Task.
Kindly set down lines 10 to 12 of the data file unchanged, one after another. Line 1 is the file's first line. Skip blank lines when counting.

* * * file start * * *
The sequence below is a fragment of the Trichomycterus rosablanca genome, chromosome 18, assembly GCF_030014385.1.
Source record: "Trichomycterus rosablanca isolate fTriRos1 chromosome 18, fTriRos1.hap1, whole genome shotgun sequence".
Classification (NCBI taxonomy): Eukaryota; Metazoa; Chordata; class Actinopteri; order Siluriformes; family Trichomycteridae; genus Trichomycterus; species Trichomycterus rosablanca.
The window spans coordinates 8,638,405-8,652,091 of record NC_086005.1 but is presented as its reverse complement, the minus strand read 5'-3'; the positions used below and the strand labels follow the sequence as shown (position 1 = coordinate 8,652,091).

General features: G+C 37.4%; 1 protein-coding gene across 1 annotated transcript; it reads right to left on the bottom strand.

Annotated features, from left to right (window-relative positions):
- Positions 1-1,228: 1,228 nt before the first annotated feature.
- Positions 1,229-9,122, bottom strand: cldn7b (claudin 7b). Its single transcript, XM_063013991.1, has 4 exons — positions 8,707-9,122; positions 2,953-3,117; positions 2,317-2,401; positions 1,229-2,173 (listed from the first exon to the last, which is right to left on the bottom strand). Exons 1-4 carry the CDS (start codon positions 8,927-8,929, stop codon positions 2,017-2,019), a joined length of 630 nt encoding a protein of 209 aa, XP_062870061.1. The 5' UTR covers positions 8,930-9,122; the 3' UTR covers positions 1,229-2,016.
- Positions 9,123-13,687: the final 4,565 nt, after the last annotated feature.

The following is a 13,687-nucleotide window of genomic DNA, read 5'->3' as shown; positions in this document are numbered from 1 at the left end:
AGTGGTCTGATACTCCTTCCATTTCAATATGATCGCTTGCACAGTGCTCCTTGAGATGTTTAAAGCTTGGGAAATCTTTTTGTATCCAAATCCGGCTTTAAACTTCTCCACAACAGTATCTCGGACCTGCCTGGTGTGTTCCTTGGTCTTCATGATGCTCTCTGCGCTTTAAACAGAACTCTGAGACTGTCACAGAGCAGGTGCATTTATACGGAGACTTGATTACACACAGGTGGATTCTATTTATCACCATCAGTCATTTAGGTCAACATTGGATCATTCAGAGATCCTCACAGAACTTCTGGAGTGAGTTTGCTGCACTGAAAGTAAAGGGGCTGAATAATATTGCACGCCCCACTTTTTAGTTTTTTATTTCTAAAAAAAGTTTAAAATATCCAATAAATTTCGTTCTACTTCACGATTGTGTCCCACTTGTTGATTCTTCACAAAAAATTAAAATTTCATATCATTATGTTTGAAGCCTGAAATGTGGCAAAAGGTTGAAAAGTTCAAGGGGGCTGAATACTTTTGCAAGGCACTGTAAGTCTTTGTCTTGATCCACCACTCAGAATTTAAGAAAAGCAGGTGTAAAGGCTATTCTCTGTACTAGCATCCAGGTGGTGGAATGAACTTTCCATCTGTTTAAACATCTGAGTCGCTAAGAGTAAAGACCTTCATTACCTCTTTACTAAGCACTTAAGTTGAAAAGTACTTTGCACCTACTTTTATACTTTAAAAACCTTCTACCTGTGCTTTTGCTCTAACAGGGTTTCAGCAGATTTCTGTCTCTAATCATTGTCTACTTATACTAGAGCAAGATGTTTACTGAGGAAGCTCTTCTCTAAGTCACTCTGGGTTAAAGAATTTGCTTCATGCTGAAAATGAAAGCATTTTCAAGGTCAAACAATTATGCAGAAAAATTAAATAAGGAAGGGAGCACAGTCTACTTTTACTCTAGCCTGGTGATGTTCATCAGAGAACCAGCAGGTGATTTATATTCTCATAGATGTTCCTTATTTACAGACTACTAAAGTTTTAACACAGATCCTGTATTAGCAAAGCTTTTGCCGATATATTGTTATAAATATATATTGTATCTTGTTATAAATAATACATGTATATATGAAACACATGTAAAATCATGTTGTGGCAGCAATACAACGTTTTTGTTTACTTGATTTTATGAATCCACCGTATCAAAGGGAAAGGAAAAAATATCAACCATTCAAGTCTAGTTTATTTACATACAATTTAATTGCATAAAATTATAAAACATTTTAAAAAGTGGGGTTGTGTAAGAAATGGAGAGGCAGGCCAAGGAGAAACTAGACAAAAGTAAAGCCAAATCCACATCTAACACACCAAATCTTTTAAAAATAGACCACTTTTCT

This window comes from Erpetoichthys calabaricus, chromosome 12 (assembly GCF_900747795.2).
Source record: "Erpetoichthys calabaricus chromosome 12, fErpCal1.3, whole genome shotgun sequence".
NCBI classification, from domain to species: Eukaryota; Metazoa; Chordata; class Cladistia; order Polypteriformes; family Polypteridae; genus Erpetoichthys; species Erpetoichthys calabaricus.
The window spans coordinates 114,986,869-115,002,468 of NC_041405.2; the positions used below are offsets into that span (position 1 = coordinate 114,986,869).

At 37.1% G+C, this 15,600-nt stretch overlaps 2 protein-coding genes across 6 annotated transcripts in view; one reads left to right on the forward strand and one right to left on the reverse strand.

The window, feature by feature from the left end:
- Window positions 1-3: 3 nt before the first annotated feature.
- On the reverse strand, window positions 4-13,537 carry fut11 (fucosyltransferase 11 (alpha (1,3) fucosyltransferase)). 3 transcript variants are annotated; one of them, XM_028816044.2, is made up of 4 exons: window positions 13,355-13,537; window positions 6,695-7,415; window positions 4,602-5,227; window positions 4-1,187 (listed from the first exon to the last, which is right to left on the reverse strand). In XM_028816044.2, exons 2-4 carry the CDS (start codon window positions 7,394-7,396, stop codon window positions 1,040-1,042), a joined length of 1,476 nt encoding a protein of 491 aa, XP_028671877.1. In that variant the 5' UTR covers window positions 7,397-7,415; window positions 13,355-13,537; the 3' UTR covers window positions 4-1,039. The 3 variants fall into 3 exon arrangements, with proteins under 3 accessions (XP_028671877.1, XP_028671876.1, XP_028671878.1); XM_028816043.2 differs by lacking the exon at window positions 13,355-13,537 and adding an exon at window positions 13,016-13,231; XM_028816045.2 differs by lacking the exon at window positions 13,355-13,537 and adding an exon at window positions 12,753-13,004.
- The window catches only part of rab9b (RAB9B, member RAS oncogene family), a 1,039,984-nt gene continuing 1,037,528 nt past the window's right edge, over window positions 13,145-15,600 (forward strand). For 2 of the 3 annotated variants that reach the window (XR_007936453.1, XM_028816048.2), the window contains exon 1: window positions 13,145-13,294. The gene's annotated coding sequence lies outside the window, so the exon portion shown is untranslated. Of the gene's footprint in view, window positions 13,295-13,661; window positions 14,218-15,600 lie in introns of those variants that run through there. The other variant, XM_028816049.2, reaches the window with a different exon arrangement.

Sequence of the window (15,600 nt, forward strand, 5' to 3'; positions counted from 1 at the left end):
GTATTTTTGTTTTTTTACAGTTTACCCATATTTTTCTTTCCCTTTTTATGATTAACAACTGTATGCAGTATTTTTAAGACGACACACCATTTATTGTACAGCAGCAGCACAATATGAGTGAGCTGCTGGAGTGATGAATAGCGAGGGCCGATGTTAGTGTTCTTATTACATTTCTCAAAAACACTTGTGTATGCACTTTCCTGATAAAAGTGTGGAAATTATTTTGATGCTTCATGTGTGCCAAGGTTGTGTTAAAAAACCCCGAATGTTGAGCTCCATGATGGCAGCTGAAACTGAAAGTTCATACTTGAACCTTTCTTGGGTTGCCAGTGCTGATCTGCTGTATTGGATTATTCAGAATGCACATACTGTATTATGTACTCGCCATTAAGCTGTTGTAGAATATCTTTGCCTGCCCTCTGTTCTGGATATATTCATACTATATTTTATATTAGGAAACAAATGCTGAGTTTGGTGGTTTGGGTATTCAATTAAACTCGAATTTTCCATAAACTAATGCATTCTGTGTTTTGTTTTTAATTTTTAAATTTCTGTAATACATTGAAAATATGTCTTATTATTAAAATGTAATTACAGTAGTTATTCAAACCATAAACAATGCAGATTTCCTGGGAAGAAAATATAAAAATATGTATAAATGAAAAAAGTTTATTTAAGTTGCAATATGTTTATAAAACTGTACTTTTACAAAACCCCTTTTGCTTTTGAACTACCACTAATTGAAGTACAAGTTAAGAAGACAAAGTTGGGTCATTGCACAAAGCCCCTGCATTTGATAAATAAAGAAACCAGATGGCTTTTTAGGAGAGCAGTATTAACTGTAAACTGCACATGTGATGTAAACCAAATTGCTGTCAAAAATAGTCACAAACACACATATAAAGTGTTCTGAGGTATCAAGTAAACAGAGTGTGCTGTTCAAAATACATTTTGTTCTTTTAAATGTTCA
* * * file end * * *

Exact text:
The following is a 13,687-nucleotide window of genomic DNA, read 5'->3' as shown; positions in this document are numbered from 1 at the left end:
AGTGGTCTGATACTCCTTCCATTTCAATATGATCGCTTGCACAGTGCTCCTTGAGATGTTTAAAGCTTGGGAAATCTTTTTGTATCCAAATCCGGCTTTAAACTTCTCCACAACAGTATCTCGGACCTGCCTGGTGTGTTCCTTGGTCTTCATGATGCTCTCTGCGCTTTAAACAGAACTCTGAGACTGTCACAGAGCAGGTGCATTTATACGGAGACTTGATTACACACAGGTGGATTCTATTTATCACCATCAGTCATTTAGGTCAACATTGGATCATTCAGAGATCCTCACAGAACTTCTGGAGTGAGTTTGCTGCACTGAAAGTAAAGGGGCTGAATAATATTGCACGCCCCACTTTTTAGTTTTTTATTTCTAAAAAAAGTTTAAAATATCCAATAAATTTCGTTCTACTTCACGATTGTGTCCCACTTGTTGATTCTTCACAAAAAATTAAAATTTCATATCATTATGTTTGAAGCCTGAAATGTGGCAAAAGGTTGAAAAGTTCAAGGGGGCTGAATACTTTTGCAAGGCACTGTAAGTCTTTGTCTTGATCCACCACTCAGAATTTAAGAAAAGCAGGTGTAAAGGCTATTCTCTGTACTAGCATCCAGGTGGTGGAATGAACTTTCCATCTGTTTAAACATCTGAGTCGCTAAGAGTAAAGACCTTCATTACCTCTTTACTAAGCACTTAAGTTGAAAAGTACTTTGCACCTACTTTTATACTTTAAAAACCTTCTACCTGTGCTTTTGCTCTAACAGGGTTTCAGCAGATTTCTGTCTCTAATCATTGTCTACTTATACTAGAGCAAGATGTTTACTGAGGAAGCTCTTCTCTAAGTCACTCTGGGTTAAAGAATTTGCTTCATGCTGAAAATGAAAGCATTTTCAAGGTCAAACAATTATGCAGAAAAATTAAATAAGGAAGGGAGCACAGTCTACTTTTACTCTAGCCTGGTGATGTTCATCAGAGAACCAGCAGGTGATTTATATTCTCATAGATGTTCCTTATTTACAGACTACTAAAGTTTTAACACAGATCCTGTATTAGCAAAGCTTTTGCCGATATATTGTTATAAATATATATTGTATCTTGTTATAAATAATACATGTATATATGAAACACATGTAAAATCATGTTGTGGCAGCAATACAACGTTTTTGTTTACTTGATTTTATGAATCCACCGTATCAAAGGGAAAGGAAAAAATATCAACCATTCAAGTCTAGTTTATTTACATACAATTTAATTGCATAAAATTATAAAACATTTTAAAAAGTGGGGTTGTGTAAGAAATGGAGAGGCAGGCCAAGGAGAAACTAGACAAAAGTAAAGCCAAATCCACATCTAACACACCAAATCTTTTAAAAATAGACCACTTTTCT

This window comes from Erpetoichthys calabaricus, chromosome 12 (assembly GCF_900747795.2).